The IRS has released the 2020 HSA limits

June 10, 2019


Annual HSA Contribution Amounts
2019 2020 Coverage Level
$3,500 $3,550 Individual
$7,000 $7,100 Family
$1,000 $1,000 Catch-up (Age 55+)


Annual Maximum Out Of Pocket Limits for HDHP
2019 2020 Coverage Level
$6,750 $6,900 Individual
$13,500 $13,800 Family


Annual Minimum Deductible Amount Limits for HDHP
2019 2020 Coverage Level
$1,350 $1,400 Individual
$2,700 $2,800 Family

Full Details

Classroom Ethics Course

October 15, 2018

All Illinois resident producers are required to complete 24 hours of CE with 3 of those hours consisting of classroom ethics. Resource Brokerage, LLC will be holding an ethics classroom presentation that fulfills the state’s requirement. The program will consist of an in-depth discussion of ethics as they pertain to the independent insurance agent.

The program is designed to be interactive and the instructor encourages class attendees to participate in discussions of the different ethical/unethical scenarios that will be presented.

Classroom Ethics Course:

Monday, October 22, 2018     9:00am to Noon

Schaumburg Corporate Conference Center Conference Rooms A and B. 1501 E. Woodfield Road Schaumburg, IL 60173

RSVP below or via phone to Judy Wrigley: 847-598-0039


Additional Details:

For brokers (or assistants) that have produced for us in the last two years, there is no charge IF REGISTERED IN ADVANCE. For all other interested individuals, a non-refundable $60 registration fee will be charged (exception: if you place a piece of business through our agency within 60 days of the seminar, the registration fee will be refunded to you).

Same day registration (subject to availability): $80 cash or check. No discounts will be honored for same day “walk ins”.


Combined, Aggregate, Embedded—What Does BCBSIL Mean?

March 19, 2010


On your BCBSIL quotes, you will see the terms “Combined” and “Embedded”.  You may have also heard your Resource Brokerage marketing rep use the term “Aggregate”.  We do find that several brokers struggle with understanding these terms and concepts.  If you are among them, know you are not alone!  This is a concept I work with brokers to explain daily!

First of all, it is important to understand that BlueEdge plans all have aggregate family deductibles.  This means that there is a common family deductible.  All insureds’ charges in a family contribute to the family aggregate deductible.  For example, if you choose a BlueEdge plan with a $2,500 deductible, the family aggregate is $5,000.  If you are covering a family of 4, each insured’s deductible eligible charges go toward filling the $5,000 family deductible bucket.  See Figure 1 below.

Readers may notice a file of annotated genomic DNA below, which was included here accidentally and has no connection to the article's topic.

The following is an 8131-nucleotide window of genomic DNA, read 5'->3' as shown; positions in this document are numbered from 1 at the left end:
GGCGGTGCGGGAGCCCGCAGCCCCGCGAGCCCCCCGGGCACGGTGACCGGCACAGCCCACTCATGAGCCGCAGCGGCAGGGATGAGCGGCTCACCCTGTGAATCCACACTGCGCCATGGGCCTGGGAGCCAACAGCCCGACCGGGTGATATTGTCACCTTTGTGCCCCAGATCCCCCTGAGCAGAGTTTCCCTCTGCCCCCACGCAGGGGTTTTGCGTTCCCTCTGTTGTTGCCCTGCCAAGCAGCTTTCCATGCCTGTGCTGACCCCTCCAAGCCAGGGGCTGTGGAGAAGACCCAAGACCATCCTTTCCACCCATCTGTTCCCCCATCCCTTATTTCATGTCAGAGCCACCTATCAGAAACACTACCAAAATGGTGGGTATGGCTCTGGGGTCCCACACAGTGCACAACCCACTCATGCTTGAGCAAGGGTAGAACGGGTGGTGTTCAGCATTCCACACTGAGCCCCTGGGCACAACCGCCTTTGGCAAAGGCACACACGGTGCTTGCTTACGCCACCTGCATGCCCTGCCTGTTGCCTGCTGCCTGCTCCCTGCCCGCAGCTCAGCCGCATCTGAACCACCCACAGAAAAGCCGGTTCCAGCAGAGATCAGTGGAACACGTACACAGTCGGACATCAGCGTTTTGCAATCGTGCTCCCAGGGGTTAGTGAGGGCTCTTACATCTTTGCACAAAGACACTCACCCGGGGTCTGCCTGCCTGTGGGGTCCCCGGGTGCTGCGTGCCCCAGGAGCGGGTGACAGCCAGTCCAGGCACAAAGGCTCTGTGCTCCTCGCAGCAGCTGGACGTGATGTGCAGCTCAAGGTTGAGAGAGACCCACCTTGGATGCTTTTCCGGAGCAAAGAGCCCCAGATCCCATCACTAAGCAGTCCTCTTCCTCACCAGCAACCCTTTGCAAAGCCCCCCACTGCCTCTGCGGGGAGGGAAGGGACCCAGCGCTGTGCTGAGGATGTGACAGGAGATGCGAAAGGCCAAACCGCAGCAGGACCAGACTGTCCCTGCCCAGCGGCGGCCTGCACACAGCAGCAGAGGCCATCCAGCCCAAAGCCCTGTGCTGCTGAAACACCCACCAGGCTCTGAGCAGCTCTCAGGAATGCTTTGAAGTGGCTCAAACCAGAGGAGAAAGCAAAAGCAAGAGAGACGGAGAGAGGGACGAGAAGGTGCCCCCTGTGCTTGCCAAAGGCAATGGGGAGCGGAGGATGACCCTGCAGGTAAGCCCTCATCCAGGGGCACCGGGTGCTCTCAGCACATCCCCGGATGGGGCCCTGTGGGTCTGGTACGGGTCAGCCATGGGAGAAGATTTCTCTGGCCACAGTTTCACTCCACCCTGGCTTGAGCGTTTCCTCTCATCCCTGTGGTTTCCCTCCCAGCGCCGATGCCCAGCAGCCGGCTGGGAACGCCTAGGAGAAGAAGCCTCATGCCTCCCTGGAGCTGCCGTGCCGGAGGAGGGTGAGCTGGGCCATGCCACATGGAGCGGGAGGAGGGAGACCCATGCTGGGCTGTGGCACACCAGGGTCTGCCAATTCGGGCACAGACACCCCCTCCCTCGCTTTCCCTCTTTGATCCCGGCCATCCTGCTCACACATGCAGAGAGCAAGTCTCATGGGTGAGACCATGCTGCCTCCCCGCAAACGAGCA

Notice that Insured 1 had $3,200 of charges that went in to the family deductible bucket—exceeding the plan’s $2,500 deductible applicable when there is single coverage.  Since the family deductible had not been met, all $3,200 goes into the family $5,000 bucket.  Not until the 4th claimant (Insured 4 in this example) puts the last $400 of charges attributed to the deductible in the bucket is the family deductible met.  Once the family aggregate deductible is met, everyone’s charges are covered at the applicable plan’s coinsurance.  Even if one family member is incurring covered charges, claims do not begin to be paid at the plan’s applicable coinsurance until the family deductible is met.

Some BlueEdge plans have embedded deductibles.  This means that when any one member in a family accumulates charges equal to the INDIVIDUAL deductible level, that insured is going to have his additional charges covered at the plan’s applicable coinsurance.  See Figure 2 below and presume this is the same family illustrated earlier—but with an EMBEDDED deductible. 

When insured 1 incurs his $3,200 claim, $2,500 of that will satisfy the embedded deductible for him, the remaining $700 of charges will be covered at coinsurance as will his remaining charges for that calendar year.  Assuming the other insureds in the family have the same charges as they did in Figure 1, their charges also contribute to the family aggregate deductible but in this example, the family aggregate deductible is not yet met due to insured 1’s charges going to coinsurance sooner.  Remember too that IRS guidelines do not allow embedded deductibles of less than $2,250 so you will only see embedded plans with deductibles of $2,250 or higher.

You also will see deductibles on your BlueEdge quotes referred to as combined deductibles.  This means that in- and out-of-network covered charges BOTH contribute to the calendar year deductible—one bucket for covered charges incurred both in- and out-of-network.  See Figure 3 below. 

Where your BlueEdge quotes show two deductibles—such as $2,500/$5,000 (in/out)—this means that the covered charges of in- and out-of-network providers are filling SEPARATE buckets.  Remember that the deductibles on the quote are per individual, and all BlueEdge plans have a family aggregate deductible amount of two times the individual.  See Figure 4 for an illustration of how an in- and out-of-network deductible plan works.

Still confused?  Don’t be afraid to contact me to discuss.  Remember—I am also available to accompany you to your larger (15+ covered employees for medical) group presentations to present BlueEdge or any other products we represent to your clients.